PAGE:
In 1939, at the dawn of the Second World War prominent SDAP members were asked to participate in a national coalition, led by Protestant politician De Geer; the dawning war was the extreme necessity that allowed the SDAP to govern. After the Netherlands was invaded by the Germans this government became the Dutch government in exile, in London. The SDAP first supplied two ministers (Albeda and Jan van de Tempel) and in 1944 they were joined by Jaap Burger. The SDAP was banned in 1940 by the occupying force. Many SDAP members were involved in resistance work during the war.
After the Second World War, there was a wide-spread sentiment in the Netherlands that the political system should be changed. This was called the Doorbraak. In order to force this breakthrough the SDAP merged with the left-liberal VDB and the Christian-socialist CDU to form a new party: the Labour Party (Dutch: Partij van de Arbeid). They were joined by individuals from the Protestant CHU and ARP and members of the Catholic resistance movement Christofor.
The parties main issues were the 5 k's the party opposed to:
|1897||2||0||unknown||Pieter Jelles Troelstra||n/a||supports cabinet of Pierson|
|1898||2||0||unknown||Pieter Jelles Troelstra||n/a||supports cabinet|
|1899||2||0||unknown||Pieter Jelles Troelstra||n/a||supports cabinet|
|1900||2||0||unknown||Pieter Jelles Troelstra||n/a||supports cabinet|
|1901||6||0||unknown||Pieter Jelles Troelstra||n/a||opposition|
|1902||6||0||unknown||Pieter Jelles Troelstra||n/a||opposition|
|1903||6||0||unknown||Pieter Jelles Troelstra||n/a||opposition|
|1904||6||0||unknown||Pieter Jelles Troelstra||n/a||opposition|
|1905||7||0||unknown||Pieter Jelles Troelstra||n/a||supports cabinet of De Meester|
|1906||7||0||unknown||Pieter Jelles Troelstra||n/a||supports cabinet|
|1907||7||0||unknown||Pieter Jelles Troelstra||n/a||supports cabinet|
|1908||7||0||unknown||Pieter Jelles Troelstra||n/a||supports cabinet|
|1909||7||0||unknown||Pieter Jelles Troelstra||n/a||opposition|
|1910||7||0||unknown||Pieter Jelles Troelstra||n/a||opposition|
|1911||7||0||unknown||Pieter Jelles Troelstra||n/a||opposition|
|1912||7||0||unknown||Pieter Jelles Troelstra||n/a||opposition|
|1913||15||2||unknown||Pieter Jelles Troelstra||n/a||supports cabinet of Cort van der Linden|
|1914||15||2||unknown||Pieter Jelles Troelstra||n/a||supports cabinet|
|1915||15||2||unknown||Pieter Jelles Troelstra||n/a||supports cabinet|
|1916||15||2||unknown||Pieter Jelles Troelstra||n/a||supports cabinet|
|1917||15||2||unknown||Pieter Jelles Troelstra||n/a||supports cabinet|
|1918||22||2||unknown||Pieter Jelles Troelstra||Pieter Jelles Troelstra||opposition|
|1919||22||3||117||Pieter Jelles Troelstra||no elections||opposition|
|1920||22||4||117||Pieter Jelles Troelstra||no elections||opposition|
|1921||22||4||117||Pieter Jelles Troelstra||no elections||opposition|
|1922||20||4||117||Pieter Jelles Troelstra||Pieter Jelles Troelstra||opposition|
|1923||20||11||107||Pieter Jelles Troelstra||no elections||opposition|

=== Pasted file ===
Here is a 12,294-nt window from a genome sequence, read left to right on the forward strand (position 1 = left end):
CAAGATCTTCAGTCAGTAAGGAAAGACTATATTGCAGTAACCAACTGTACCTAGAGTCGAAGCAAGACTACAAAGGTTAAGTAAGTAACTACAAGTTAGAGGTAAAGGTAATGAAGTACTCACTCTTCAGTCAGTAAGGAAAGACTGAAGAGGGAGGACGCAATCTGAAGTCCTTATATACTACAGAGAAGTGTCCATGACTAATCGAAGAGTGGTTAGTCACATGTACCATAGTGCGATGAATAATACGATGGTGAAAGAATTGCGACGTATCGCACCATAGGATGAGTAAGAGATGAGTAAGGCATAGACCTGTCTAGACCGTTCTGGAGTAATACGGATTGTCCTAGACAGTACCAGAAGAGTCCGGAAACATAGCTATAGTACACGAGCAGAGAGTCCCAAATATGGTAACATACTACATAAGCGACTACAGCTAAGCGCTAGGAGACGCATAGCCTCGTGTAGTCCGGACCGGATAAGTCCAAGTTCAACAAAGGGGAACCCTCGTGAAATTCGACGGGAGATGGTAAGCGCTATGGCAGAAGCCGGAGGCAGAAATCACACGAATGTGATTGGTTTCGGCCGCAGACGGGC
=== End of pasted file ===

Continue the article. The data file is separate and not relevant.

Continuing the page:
|1924||20||11||107||Pieter Jelles Troelstra||no elections||opposition|
|1925||24||11||107||Johan Willem Albarda||Johan Willem Albarda||opposition|
|1926||24||11||107||Johan Willem Albarda||no elections||opposition|
|1927||24||11||120||Johan Willem Albarda||no elections||opposition|
|1928||24||11||120||Johan Willem Albarda||no elections||opposition|
|1929||24||11||120||Johan Willem Albarda||Johan Willem Albalda||opposition|
|1930||24||11||120||Johan Willem Albarda||no elections||opposition|
|1931||24||11||127||Johan Willem Albarda||no elections||opposition|
|1932||24||11||127||Johan Willem Albarda||no elections||opposition|
|1933||22||11||127||Johan Willem Albarda||Johan Willem Albarda||opposition|
|1934||22||11||127||Johan Willem Albarda||no elections||opposition|
|1935||22||11||126||Johan Willem Albarda||no elections||opposition|
|1936||22||11||126||Johan Willem Albarda||no elections||opposition|
|1937||23||12||126||Johan Willem Albarda||Johan Willem Albarda||opposition|
|1938||23||12||126||Johan Willem Albarda||no elections||opposition|
|1939||23||12||124||Willem Drees||no elections||Johan Willem Albarda|
|1940||out of session||no elections||Johan Willem Albarda|
|1941||out of session||no elections||Johan Willem Albarda|
|1942||out of session||no elections||Johan Willem Albarda|
|1943||out of session||no elections||Johan Willem Albarda|
|1944||out of session||no elections||Johan Willem Albarda|
|1945||23||12||124||Willem Drees||no elections||Johan Willem Albarda|
In the figure below the result for the SDAP of the 1927 provincial elections can be seen. In several provinces, the urban Noord Holland and South Holland especially, the party performs very well. In the Catholic and predominantly rural South, Limburg and Noord Brabant, the party has a marginal position. In the Protestant and rural North, especially Groningen and Friesland, the party also performs well.
|Province|| Seats in PS |
In 1919 the party had around 49,000 members in around 645 municipal branches.
In 1938 the party had around 88,000 members in around 650 municipal branches.
The SDAP also had good relations: with the social-liberal VDB. The VDB-cooperation in the, economically conservative, 1930s crisis cabinets deteriorated this relationship. It furthermore had good relations with the Christian-socialist CDU.